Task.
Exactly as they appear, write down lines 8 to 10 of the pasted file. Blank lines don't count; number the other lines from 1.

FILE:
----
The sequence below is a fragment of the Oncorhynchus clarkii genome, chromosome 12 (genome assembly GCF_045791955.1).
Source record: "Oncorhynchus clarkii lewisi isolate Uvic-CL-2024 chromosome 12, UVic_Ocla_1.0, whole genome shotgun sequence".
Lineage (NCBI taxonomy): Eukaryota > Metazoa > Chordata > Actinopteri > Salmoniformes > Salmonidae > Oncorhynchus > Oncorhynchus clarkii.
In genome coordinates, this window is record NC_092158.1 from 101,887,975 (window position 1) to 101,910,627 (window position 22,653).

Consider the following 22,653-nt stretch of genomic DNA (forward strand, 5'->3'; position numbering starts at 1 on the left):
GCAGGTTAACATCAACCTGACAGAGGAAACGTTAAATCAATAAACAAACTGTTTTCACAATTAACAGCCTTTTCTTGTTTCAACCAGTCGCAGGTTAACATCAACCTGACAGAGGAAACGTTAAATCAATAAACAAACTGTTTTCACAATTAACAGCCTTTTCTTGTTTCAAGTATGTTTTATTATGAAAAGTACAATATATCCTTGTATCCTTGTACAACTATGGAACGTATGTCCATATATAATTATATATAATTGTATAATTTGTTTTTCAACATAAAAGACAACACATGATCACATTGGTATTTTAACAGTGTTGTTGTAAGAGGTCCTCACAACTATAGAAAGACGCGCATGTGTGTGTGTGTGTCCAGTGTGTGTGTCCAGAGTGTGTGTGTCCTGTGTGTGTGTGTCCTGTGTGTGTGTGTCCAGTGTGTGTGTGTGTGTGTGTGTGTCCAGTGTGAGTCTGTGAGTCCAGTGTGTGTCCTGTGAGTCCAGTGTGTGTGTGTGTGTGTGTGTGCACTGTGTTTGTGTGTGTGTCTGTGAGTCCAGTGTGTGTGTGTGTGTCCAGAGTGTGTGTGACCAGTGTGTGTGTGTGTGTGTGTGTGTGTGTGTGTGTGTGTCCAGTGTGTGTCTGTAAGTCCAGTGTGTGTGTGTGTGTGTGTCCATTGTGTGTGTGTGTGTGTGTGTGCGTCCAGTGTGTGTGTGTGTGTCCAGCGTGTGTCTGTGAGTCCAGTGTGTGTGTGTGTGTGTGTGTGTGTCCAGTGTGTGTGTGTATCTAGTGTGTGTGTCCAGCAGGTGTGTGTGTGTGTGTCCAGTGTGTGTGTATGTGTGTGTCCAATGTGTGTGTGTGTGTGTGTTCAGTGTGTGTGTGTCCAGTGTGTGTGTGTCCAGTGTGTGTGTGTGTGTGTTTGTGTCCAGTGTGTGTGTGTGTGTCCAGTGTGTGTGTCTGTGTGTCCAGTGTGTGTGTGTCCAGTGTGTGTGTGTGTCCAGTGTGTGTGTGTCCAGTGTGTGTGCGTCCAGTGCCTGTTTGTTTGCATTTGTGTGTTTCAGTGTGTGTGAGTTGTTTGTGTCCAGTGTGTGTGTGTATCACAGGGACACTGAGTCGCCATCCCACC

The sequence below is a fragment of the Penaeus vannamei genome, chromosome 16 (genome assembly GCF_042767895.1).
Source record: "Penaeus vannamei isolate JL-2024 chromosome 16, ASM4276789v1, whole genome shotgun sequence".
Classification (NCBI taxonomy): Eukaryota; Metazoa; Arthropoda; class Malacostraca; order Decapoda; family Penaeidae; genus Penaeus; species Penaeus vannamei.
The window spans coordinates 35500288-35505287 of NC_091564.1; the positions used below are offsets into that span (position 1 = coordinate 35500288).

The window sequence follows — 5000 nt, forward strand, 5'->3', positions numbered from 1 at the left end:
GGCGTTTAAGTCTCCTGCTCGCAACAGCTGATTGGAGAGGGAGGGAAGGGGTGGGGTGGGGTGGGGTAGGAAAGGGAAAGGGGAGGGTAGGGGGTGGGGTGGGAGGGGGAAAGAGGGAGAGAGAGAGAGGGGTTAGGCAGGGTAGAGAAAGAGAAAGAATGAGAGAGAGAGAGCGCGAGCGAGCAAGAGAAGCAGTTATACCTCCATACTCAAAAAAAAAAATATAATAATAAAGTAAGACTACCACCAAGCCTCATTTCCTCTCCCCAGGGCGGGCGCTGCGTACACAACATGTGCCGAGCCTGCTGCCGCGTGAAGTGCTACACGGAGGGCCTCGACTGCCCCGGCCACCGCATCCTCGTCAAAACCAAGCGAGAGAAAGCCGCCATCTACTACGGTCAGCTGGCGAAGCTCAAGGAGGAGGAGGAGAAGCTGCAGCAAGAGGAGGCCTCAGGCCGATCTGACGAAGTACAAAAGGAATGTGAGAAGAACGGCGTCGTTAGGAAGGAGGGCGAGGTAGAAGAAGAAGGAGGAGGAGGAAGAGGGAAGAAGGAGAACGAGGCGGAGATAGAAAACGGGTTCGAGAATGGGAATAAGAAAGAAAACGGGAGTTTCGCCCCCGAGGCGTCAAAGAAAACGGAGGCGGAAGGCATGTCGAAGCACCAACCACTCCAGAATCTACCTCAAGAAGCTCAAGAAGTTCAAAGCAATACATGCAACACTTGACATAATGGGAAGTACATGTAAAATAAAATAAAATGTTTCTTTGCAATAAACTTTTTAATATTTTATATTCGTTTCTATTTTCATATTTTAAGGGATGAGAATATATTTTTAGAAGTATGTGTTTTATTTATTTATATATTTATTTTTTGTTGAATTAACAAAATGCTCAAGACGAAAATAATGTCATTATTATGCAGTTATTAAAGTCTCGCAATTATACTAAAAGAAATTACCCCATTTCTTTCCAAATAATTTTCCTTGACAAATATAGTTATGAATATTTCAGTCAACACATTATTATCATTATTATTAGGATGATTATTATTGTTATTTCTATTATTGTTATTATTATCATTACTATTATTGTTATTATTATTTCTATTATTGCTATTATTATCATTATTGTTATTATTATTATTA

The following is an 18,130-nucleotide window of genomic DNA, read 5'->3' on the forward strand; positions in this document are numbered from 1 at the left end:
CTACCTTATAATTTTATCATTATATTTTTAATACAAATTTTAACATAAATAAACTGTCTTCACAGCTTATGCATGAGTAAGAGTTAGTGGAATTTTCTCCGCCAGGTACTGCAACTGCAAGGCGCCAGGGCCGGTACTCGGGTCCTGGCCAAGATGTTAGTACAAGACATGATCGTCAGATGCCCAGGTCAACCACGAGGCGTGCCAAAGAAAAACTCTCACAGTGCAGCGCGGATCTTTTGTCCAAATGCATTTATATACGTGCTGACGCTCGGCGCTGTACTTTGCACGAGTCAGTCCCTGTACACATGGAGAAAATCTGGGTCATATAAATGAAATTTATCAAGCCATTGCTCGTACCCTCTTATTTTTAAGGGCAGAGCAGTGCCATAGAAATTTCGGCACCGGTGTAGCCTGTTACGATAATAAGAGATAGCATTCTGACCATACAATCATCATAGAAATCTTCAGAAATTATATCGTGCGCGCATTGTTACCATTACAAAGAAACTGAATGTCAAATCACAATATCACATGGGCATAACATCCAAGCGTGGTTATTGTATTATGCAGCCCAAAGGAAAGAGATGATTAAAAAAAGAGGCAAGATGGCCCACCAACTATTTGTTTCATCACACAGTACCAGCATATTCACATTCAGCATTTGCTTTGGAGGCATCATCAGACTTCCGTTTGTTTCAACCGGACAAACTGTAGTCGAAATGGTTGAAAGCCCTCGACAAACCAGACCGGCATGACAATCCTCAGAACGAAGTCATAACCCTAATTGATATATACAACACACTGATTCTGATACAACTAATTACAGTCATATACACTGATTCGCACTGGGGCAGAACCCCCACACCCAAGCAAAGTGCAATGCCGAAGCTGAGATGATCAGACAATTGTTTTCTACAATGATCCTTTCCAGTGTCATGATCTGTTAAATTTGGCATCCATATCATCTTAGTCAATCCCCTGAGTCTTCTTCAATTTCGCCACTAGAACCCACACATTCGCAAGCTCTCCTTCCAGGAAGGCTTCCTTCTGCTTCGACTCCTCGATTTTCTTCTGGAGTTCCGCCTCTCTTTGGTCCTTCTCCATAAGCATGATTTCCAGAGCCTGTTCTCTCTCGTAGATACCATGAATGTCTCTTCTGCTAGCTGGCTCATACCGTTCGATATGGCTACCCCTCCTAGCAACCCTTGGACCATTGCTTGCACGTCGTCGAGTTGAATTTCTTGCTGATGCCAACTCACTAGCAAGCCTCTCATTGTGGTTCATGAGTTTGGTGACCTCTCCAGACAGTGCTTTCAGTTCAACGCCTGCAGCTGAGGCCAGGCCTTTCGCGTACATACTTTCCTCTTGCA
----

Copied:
Source record: "Penaeus vannamei isolate JL-2024 chromosome 16, ASM4276789v1, whole genome shotgun sequence".
Classification (NCBI taxonomy): Eukaryota; Metazoa; Arthropoda; class Malacostraca; order Decapoda; family Penaeidae; genus Penaeus; species Penaeus vannamei.
The window spans coordinates 35500288-35505287 of NC_091564.1; the positions used below are offsets into that span (position 1 = coordinate 35500288).